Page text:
“Death in Somalia seldom bothers to announce its arrival. In fact, death calls with the arrogance of a guest confident on receiving a warm welcome at any time, no question asked.”
― Nuruddin Farah, Hiding in Plain Sight
Hiding in Plain Sight was the first book I read by the author, Nuruddin Farah. I have to admit, I was not disappointed by the prose or the easy flow of his narrative. The story is about a Somali family whose lives are thrown into turmoil after the death of their loved one. Aar is working with the UN in Somali and everything seems okay until he receives a threat just after finishing his final assignment. The threat is a single misspelled word, DETH! At first, Aar takes it lightly but eventually decides to go back to Nairobi where his two teenage children live. However, on his way to the airport, he takes a detour that leads to his death at the hands of the Al Shabaab militant group. Bella is Aar’s half sister who lives in Rome where she works as a photographer. She is described as a free spirit with no responsibilities and who travels the world and has three lovers in different countries. However, after Aar’s death she decides to abandon her carefree life and fly to Nairobi to take care of her nephew and niece.
“In this sad world of ours sorrow comes to all and it often comes with bitter agony. Perfect relief is not possible except with time. You cannot now believe that you will ever feel better. But this is not true. You are sure to be happy again. Knowing this, truly believing it will make you less miserable now. I have had enough experience to make this statement.”
― Abraham Lincoln
Her resolve although noble is met by obstacles when Aar’s absentee wife, Valerie, suddenly turns up after ten years. The story mainly revolves around this conflict as the two women both try to assert their position in the children’s lives.
Nuruddin’s masterfully tackles sensitive issues in his book. For instance; Valerie and Padmini(two main characters) are lesbian lovers in Africa, a continent which mostly shuns homosexuality. He also tells a story about grief and love in a way that will engage readers and leave them wondering how the family will survive this dark period of their lives. The issue of ethnicity also comes up although subtly. The ethnic profiling of Kenyan Somalis is mentioned and readers can get to understand how refugees feel about being in a foreign country. The ethnic profiling is both ways though as it comes through the characters who at times get into stereotypes about Kenyans and Somalis also.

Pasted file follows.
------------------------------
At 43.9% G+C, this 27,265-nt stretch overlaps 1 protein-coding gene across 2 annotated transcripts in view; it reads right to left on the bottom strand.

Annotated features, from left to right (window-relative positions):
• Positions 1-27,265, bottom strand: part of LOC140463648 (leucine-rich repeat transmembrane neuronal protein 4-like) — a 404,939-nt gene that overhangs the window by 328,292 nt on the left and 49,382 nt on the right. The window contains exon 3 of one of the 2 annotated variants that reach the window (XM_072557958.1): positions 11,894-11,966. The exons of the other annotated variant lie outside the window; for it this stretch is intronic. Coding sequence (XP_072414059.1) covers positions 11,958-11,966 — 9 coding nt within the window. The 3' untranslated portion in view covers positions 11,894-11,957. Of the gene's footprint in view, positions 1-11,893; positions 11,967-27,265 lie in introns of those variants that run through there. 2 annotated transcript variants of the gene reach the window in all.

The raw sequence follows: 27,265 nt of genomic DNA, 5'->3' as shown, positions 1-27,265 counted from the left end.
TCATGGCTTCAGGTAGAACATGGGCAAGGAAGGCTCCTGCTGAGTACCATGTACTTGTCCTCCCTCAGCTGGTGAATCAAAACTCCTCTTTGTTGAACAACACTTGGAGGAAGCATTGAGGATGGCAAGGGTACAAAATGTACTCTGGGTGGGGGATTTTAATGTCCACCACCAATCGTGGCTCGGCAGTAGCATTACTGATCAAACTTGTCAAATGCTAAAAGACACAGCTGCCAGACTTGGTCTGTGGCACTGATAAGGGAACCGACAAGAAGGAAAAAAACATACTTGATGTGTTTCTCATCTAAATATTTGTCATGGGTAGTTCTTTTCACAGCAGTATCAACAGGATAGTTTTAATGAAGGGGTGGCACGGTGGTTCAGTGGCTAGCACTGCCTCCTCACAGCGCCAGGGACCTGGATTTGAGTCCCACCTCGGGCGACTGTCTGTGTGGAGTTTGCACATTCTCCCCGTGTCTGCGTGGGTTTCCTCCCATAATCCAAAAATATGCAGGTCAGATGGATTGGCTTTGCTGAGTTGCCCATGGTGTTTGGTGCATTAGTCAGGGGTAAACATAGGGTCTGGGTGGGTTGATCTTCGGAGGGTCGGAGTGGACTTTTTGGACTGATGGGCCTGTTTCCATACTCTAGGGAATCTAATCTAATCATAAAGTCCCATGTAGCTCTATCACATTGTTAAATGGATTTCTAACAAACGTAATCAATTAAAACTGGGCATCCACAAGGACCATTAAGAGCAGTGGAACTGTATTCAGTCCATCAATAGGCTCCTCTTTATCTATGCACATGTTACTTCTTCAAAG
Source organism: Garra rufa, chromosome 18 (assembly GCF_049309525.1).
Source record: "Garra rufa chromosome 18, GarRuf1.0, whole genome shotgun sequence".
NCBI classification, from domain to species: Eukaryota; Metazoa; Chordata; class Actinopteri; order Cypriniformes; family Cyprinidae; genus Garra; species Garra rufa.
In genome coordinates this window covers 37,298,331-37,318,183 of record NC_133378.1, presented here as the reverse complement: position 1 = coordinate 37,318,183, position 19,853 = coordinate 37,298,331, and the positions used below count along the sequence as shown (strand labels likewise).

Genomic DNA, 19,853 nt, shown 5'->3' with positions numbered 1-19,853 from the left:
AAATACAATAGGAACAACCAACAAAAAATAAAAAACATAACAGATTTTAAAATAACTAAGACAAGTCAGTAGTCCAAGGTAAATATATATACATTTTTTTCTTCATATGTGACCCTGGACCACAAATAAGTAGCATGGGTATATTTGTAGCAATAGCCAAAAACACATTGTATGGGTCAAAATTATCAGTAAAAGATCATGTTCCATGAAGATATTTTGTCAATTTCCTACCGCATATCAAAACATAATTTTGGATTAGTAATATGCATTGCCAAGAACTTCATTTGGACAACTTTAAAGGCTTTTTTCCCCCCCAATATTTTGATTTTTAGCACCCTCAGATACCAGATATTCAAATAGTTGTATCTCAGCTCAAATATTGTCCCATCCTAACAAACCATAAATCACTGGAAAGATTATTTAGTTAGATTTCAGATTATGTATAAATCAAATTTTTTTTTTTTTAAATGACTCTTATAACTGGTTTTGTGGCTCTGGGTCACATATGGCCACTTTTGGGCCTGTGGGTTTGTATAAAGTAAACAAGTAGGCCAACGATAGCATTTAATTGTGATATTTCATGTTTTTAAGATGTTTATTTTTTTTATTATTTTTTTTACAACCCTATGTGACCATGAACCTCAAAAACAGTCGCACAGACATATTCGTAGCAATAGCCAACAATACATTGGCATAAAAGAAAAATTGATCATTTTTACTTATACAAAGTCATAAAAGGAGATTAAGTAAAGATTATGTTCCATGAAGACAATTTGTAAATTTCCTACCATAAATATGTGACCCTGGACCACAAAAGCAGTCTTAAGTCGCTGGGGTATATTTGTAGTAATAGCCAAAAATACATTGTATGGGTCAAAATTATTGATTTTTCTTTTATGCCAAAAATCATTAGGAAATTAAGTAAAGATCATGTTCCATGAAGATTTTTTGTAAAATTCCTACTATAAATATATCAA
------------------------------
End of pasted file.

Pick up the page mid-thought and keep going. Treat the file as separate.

The story is filled with themes of family, ethnic stereotypes, religion, terrorism, death, grief and even homosexuality.
The Not so Good
The setting of the book is Nairobi, Kenya. I was born in Nairobi and I have been in this city for the past 31 years but I could not recognize the Nairobi that the Nuruddin describes in his story.
The book has a number of inaccuracies about Kenya. One that really got to me is the part where the author mentions that Kenya lost a million and a half people in post-election violence. The period that he refers to is one of the darkest periods in Kenya but to say that a million people died during that period is untrue and seems like an unnecessary exaggeration that adds nothing to the story. The many reminders about how dangerous Nairobi is; also irked me and became a bit confusing. For instance; the protagonists dislikes Kenya and Nairobi so much because of how ‘dangerous’ the place is but then instead of whisking the kids away to somewhere safer like Mogadishu(as she suggests) or Europe, she settles for a life in this volatile country.
I wish Nuruddin Farah would have tried to be accurate about the country and city that he chose as the setting for his book. This kind of ‘bias’ reminds me of Aryan Hirsi who also wrote the book Infidel partly set in Nairobi that also had the same sort of inaccuracies, a sort of bias that left me baffled.
Nairobi at Night(from google images)
In this book, the author also details every single thing no matter how mundane. For instance, he will list all ingredients of a dish, all items on a shopping list. Photography is also explained in such detail that it almost turned the story into a tutorial. The details slowed down the pace of the book and I kept waiting for something meaningful to happen.
Despite my issue with Nuruddin Farah’s portrayal of Kenya and the slow pace, I recommend this book and give it three out of five stars. I also look forward to reading more books by this widely acclaimed author.